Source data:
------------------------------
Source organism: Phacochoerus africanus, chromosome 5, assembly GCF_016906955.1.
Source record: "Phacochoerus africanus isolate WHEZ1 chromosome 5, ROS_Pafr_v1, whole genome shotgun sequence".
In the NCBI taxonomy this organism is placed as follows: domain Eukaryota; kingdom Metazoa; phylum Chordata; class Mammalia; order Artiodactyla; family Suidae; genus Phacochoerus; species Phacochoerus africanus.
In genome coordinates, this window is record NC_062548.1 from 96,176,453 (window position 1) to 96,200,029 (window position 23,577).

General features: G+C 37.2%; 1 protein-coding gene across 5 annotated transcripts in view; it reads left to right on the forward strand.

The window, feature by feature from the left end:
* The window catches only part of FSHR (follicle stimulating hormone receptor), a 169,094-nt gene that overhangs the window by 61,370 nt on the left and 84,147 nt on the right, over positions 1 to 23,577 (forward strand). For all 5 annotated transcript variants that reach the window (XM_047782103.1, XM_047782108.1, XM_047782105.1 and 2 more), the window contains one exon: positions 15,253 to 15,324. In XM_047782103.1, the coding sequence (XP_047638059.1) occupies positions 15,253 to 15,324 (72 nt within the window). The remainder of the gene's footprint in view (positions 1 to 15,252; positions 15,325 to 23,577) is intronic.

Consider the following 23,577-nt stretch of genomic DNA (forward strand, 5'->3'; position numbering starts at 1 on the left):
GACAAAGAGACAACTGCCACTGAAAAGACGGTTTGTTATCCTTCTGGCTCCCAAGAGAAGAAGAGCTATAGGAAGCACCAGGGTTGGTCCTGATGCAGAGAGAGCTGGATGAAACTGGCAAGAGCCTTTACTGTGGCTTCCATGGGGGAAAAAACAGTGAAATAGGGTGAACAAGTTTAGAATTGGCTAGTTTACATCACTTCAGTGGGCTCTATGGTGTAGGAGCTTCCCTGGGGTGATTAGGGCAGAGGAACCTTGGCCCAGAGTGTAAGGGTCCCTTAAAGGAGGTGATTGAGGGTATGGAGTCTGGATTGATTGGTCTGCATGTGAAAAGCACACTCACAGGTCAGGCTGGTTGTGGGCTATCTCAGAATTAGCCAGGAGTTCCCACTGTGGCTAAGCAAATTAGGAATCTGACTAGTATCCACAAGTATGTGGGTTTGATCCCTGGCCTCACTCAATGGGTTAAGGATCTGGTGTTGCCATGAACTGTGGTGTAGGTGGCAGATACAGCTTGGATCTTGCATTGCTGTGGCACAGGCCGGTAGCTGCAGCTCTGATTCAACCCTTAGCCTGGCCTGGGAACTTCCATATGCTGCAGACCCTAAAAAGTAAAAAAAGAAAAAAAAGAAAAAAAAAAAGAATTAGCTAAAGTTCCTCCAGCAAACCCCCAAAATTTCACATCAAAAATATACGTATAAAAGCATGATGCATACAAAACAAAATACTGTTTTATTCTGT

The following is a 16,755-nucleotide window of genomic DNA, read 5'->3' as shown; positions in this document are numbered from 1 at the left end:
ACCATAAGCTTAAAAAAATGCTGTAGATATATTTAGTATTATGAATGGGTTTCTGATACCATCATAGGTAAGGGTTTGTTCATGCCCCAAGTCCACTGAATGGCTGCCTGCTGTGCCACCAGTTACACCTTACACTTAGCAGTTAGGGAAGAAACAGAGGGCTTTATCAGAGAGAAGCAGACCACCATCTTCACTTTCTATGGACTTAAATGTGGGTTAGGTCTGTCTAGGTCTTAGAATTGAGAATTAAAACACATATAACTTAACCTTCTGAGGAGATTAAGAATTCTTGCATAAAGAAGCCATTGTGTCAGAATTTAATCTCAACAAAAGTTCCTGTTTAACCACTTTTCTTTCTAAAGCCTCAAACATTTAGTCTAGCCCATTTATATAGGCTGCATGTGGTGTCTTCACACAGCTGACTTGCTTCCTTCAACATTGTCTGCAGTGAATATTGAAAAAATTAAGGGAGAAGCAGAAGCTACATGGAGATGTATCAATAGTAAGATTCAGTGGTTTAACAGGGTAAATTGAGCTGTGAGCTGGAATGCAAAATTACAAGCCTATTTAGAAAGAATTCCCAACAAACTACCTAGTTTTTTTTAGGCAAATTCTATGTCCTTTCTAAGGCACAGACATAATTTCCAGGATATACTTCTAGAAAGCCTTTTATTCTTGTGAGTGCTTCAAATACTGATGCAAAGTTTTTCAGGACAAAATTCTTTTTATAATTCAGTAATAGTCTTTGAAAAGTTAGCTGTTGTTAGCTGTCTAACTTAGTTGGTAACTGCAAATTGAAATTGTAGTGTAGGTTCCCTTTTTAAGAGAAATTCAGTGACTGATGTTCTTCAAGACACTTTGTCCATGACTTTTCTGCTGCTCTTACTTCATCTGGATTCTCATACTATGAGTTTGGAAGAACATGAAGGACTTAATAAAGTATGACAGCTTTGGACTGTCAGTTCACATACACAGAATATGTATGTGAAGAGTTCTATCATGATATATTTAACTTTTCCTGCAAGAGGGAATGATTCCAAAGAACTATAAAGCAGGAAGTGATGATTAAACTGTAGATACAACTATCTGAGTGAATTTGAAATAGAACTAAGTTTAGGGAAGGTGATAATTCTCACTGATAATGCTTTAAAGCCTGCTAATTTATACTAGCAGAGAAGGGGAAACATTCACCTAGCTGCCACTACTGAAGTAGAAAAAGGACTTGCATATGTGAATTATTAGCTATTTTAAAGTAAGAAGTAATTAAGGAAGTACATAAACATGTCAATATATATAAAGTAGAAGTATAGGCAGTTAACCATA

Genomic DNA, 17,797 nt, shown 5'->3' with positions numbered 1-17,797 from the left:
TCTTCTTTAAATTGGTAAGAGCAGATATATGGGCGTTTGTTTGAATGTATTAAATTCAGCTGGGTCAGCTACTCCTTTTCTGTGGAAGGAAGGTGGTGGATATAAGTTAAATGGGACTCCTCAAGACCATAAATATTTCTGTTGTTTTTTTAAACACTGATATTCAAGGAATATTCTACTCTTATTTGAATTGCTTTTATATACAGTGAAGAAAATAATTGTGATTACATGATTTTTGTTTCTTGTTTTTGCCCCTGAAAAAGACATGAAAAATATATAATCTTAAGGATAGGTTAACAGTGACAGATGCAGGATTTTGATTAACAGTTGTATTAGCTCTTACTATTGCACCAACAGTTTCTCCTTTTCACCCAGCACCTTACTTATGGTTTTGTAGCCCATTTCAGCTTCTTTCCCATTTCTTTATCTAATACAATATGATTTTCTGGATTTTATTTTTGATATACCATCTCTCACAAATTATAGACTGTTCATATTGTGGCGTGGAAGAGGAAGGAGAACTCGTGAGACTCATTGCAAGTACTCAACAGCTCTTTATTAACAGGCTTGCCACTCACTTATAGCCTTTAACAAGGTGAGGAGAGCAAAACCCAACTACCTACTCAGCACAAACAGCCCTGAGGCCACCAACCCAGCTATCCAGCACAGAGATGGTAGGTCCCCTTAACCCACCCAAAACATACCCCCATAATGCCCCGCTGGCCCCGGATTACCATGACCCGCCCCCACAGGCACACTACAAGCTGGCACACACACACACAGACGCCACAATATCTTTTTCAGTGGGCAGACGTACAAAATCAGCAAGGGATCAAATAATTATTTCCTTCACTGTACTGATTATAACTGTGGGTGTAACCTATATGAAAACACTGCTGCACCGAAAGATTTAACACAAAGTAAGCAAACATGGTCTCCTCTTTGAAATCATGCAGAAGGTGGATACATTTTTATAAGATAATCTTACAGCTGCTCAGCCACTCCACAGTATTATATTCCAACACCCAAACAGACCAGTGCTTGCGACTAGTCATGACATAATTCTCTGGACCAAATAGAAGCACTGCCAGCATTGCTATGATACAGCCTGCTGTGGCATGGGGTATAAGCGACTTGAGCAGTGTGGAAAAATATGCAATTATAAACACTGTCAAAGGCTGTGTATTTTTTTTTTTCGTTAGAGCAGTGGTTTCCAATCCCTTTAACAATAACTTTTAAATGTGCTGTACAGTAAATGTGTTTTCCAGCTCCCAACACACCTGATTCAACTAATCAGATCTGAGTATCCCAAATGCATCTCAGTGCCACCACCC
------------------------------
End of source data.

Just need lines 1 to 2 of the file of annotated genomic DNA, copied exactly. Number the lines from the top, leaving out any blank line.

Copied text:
Source organism: Phacochoerus africanus, chromosome 5, assembly GCF_016906955.1.
Source record: "Phacochoerus africanus isolate WHEZ1 chromosome 5, ROS_Pafr_v1, whole genome shotgun sequence".